- Manufacturer’s Warranty: Also known as a shingle warranty, this warranty provides protections for defects that cause a premature breakdown in the actual roofing materials. Usually, the warranty is good for 20-50 years, depending on the roofing material purchased. The warranty may be void if roof maintenance can’t be shown.
- Roof Workmanship Warranty: A warranty designed to have the roofing contractor that performs the original installation takes full responsibility for material and labor issues. Protection against defects in the installation process is the goal and usually lasts for 5-10 years. Maintain coverage by using the original contractor for any repair work done.
- Full System Warranty: Covers materials and includes accessory materials like metalwork. Metalwork includes flashings and other similar components. The warranty lasts for 10-30 years and covers all costs for leaks as well as the labor. Beware of installation errors voiding this warranty.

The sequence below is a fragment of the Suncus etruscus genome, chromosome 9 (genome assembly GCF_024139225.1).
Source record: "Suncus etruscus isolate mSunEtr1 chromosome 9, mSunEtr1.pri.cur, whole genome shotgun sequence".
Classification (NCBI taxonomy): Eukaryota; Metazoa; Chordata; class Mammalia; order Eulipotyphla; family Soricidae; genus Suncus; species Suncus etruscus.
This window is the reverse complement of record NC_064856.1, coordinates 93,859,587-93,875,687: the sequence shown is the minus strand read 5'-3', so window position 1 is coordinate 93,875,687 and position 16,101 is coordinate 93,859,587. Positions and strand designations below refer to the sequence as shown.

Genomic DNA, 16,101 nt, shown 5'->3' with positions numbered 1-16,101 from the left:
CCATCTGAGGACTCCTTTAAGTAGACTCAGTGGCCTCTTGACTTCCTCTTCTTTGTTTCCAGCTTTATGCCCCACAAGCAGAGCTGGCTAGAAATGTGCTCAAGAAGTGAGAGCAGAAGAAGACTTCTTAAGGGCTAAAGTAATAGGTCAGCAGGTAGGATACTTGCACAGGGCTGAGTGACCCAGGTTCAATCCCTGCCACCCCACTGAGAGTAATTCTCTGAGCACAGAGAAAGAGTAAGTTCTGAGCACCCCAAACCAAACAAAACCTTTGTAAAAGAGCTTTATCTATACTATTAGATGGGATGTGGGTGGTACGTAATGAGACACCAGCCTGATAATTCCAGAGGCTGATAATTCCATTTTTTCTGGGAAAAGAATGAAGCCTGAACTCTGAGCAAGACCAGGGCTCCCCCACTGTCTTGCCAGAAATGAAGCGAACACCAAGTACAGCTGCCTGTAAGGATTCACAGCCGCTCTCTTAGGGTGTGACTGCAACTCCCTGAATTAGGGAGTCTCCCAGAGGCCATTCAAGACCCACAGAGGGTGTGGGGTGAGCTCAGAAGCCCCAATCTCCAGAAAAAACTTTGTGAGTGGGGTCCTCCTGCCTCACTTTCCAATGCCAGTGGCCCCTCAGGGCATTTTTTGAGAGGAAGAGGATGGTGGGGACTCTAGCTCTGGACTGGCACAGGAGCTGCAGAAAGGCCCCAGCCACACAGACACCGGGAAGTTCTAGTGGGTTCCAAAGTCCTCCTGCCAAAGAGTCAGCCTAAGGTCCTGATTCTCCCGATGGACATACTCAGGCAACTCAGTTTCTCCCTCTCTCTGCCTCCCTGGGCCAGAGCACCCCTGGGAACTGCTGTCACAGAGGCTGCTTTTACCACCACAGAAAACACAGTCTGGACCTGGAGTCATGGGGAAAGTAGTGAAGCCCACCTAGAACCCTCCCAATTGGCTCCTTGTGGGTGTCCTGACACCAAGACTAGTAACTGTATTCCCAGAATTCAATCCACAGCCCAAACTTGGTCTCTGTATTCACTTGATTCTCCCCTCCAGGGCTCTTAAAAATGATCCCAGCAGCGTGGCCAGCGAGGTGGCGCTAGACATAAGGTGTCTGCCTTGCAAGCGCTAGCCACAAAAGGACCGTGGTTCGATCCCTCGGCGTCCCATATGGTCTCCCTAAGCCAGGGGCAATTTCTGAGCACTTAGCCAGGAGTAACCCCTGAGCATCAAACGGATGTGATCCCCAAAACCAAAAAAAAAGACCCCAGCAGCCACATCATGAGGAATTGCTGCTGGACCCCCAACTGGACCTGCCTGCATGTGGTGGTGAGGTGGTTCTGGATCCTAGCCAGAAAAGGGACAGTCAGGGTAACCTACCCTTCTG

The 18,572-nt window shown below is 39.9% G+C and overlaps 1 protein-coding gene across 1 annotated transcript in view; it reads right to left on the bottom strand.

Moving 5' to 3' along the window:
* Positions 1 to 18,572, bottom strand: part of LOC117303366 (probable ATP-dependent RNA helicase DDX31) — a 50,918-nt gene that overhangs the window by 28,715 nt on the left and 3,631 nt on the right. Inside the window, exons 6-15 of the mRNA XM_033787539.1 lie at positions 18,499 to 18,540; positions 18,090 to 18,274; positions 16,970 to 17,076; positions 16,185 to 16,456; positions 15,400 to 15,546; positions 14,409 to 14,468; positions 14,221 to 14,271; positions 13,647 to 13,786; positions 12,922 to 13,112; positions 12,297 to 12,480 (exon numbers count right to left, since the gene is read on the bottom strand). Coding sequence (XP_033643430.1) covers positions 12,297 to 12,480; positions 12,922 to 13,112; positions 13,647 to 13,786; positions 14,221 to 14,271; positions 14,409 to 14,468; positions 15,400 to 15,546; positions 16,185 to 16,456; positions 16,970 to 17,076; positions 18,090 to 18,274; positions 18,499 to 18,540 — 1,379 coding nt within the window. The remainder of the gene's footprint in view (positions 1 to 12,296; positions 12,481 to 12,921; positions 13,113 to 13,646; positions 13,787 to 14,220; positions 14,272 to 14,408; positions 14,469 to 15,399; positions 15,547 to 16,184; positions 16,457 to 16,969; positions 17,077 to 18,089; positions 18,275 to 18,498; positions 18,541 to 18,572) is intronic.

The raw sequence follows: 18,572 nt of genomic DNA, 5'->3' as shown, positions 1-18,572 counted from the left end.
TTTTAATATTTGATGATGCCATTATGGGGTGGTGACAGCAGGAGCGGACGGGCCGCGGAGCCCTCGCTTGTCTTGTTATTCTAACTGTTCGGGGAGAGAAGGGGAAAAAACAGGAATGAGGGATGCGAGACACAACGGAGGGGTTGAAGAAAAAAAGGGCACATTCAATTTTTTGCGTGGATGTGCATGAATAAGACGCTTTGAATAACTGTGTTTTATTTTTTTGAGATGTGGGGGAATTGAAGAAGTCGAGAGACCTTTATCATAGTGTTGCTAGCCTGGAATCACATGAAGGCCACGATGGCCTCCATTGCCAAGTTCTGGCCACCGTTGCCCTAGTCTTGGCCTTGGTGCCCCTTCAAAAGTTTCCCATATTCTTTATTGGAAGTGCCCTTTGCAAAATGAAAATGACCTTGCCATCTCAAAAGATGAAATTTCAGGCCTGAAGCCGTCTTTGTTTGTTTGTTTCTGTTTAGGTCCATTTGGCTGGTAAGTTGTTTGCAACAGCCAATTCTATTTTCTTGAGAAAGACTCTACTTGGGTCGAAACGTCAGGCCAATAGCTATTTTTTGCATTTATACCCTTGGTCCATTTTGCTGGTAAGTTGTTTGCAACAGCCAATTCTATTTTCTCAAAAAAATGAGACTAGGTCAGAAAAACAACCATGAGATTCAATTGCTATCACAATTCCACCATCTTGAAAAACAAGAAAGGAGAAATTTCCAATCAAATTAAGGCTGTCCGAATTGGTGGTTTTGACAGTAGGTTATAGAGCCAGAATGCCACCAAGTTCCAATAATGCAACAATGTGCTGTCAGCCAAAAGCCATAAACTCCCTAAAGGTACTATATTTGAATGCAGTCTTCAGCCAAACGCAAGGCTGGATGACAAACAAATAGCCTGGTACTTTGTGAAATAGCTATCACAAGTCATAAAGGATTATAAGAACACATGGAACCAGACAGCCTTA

- Roofing labor warranty: Only covers the labor needed to address any roof concerns. Materials cost is not covered under this warranty. Installation errors may void this warranty.
- Roofing Material-Only Warranty: Only the materials are covered for protection against deterioration. Accessory materials are not included in this type of coverage. Labor is also not included with this warranty.
Between the National Roofing Contractors Association (NRCA) and individually purchased warranties, the need and expectation for a maintenance program are required to maintain good standing with your warranty. Most warranties require at least one maintenance inspection a year, with some requiring two. It is recommended to get a maintenance contract that covers inspections and repair work. Having such a contract maintained is a surefire way to show good faith that you are trying to extend the life of your roof as long as possible.